In September 2011, we received $100,000 from Southridge pursuant to a short-term promissory note.  The note provided for a redemption premium of 15% of the principal amount on or before December 31, 2011.  Interest will accrue at 8% per annum until maturity above and beyond the premium.  Southridge may elect at an Event of Default to convert any part or all of the $100,000 Principal Amount of the Notes plus accrued interest into shares of our common stock at a conversion price equal to the lesser of (a) $0.0075 or (b) 70% of the average of the three lowest closing bid prices during the 10 trading days immediately prior to the date of the conversion notice.

On May 11, 2011, Southridge executed a debt to equity conversion of a $80,000 short-term promissory note dated November 11, 2010 plus accrued interest of $3,174.  We issued Southridge 11,089,826 common shares pursuant to Rule 144 based on an agreed exchange price of $0.0075 per share.  We still owe Southridge $12,000 in premium associated with this note.

On July 13, 2011, Southridge executed a debt to equity conversion of a $14,000 short-term promissory note dated December 16, 2010 plus accrued interest of $641.  We issued Southridge 1,464,132 common shares pursuant to Rule 144 based on an agreed exchange price of $0.01 per share.  We still owe Southridge $2,100 in premium associated with this note.

On July 13, 2011, Southridge executed a debt to equity conversion of a $51,000 short-term promissory note dated December 22, 2010 plus accrued interest of $2,269.  We issued Southridge 5,326,915 common shares pursuant to Rule 144 based on an agreed exchange price of $0.01 per share.  We still owe Southridge $7,650 in premium associated with this note.

On July 21, 2011, Southridge executed a debt to equity conversion of a $55,000 short-term promissory note dated January 13, 2011 plus accrued interest of $2,278.  We issued Southridge 5,727,836 common shares pursuant to Rule 144 based on an agreed exchange price of $0.01 per share.  We still owe Southridge $8,250 in premium associated with this note.

On July 21, 2011, Southridge executed a debt to equity conversion of a $22,000 short-term promissory note dated January 19, 2011 plus accrued interest of $882.  We issued Southridge 2,288,241 common shares pursuant to Rule 144 based on an agreed exchange price of $0.01 per share.  We still owe Southridge $3,300 in premium associated with this note.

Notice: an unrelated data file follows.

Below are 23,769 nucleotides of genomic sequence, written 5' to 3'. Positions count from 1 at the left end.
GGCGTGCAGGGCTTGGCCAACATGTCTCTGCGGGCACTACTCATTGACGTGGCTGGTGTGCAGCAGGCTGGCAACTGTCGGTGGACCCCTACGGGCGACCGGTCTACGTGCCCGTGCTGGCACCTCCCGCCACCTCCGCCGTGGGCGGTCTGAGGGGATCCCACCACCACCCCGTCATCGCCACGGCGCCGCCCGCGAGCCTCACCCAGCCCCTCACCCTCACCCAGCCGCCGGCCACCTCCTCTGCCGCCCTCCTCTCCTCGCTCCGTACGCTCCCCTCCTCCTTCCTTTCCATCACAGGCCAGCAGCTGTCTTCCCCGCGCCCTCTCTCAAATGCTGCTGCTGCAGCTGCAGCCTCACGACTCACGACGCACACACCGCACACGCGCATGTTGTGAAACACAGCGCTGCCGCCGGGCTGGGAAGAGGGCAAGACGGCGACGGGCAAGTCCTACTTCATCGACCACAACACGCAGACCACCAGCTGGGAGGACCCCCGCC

On August 24, 2011, Southridge executed a debt to equity conversion of a $80,000 short-term promissory note dated January 28, 2011 plus accrued interest of $3,647.  We issued Southridge 8,364,712 common shares pursuant to Rule 144 based on an agreed exchange price of $0.01 per share.  We still owe Southridge $12,000 in premium associated with this note.

 
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On August 24, 2011, Southridge executed a partial debt to equity conversion of a $80,000 short-term promissory note dated February 7, 2011 in which they converted $20,000 principal plus accrued interest of $868.  We issued Southridge 2,086,795 common shares pursuant to Rule 144 based on an agreed exchange price of $0.01 per share.  We still owe Southridge $60,000 principal, $12,000 in premium and $2,906 in interest associated with this note.

From January 2011 to April 2011, Southridge acquired promissory notes from a private investor totaling $800,000 in principal and 55,363,907 shares of common stock which were issued as collateral.  Southridge proposed that we amend the conversion terms of the notes permitting the holder to convert the notes and we agreed to the amendment.  From January 12, 2011 to September 20, 2011, Southridge issued notices of conversion to settle $525,000 in principal plus accrued premiums totaling $255,651 into 53,143,682 shares of our common stock, of which 51,802,774 shares were collateral shares and 1,340,908 new shares were issued pursuant to Rule 144.

As of the date of this report, we owe a total of $2,061,944 of short term debt of which $1,437,444 is principal, $606,824 is accrued premium and $17,676 is accrued interest.  A promissory note totaling $60,000 in principal has been extended to September 30, 2011; five promissory notes totaling $575,000 in principal have a maturity date that has been extended to September 30, 2011; four promissory notes totaling $249,944 in principal have a maturity date of September 30, 2011; four promissory notes totaling $245,000 in principal have a maturity date of September 30, 2011; four promissory note totaling $357,500 in principal have a maturity date of December 31, 2011; and one promissory note totaling $50,000 in principal has a maturity date of March 1, 2012.  We have repaid aggregate principal and premium in the amount of $173,376 on these short-term notes and a total of $852,056 principal, $255,651 in premium, and $13,760 in interest has been converted into 89,492,139 shares of our common stock of which 51,802,774 shares were collateral shares and 37,689,365 new shares were issued pursuant to Rule 144.  Out of the original 55,363,637 shares of common stock held as collateral, a balance of 3,561,133 shares remains on the $475,000 principal of the remaining notes.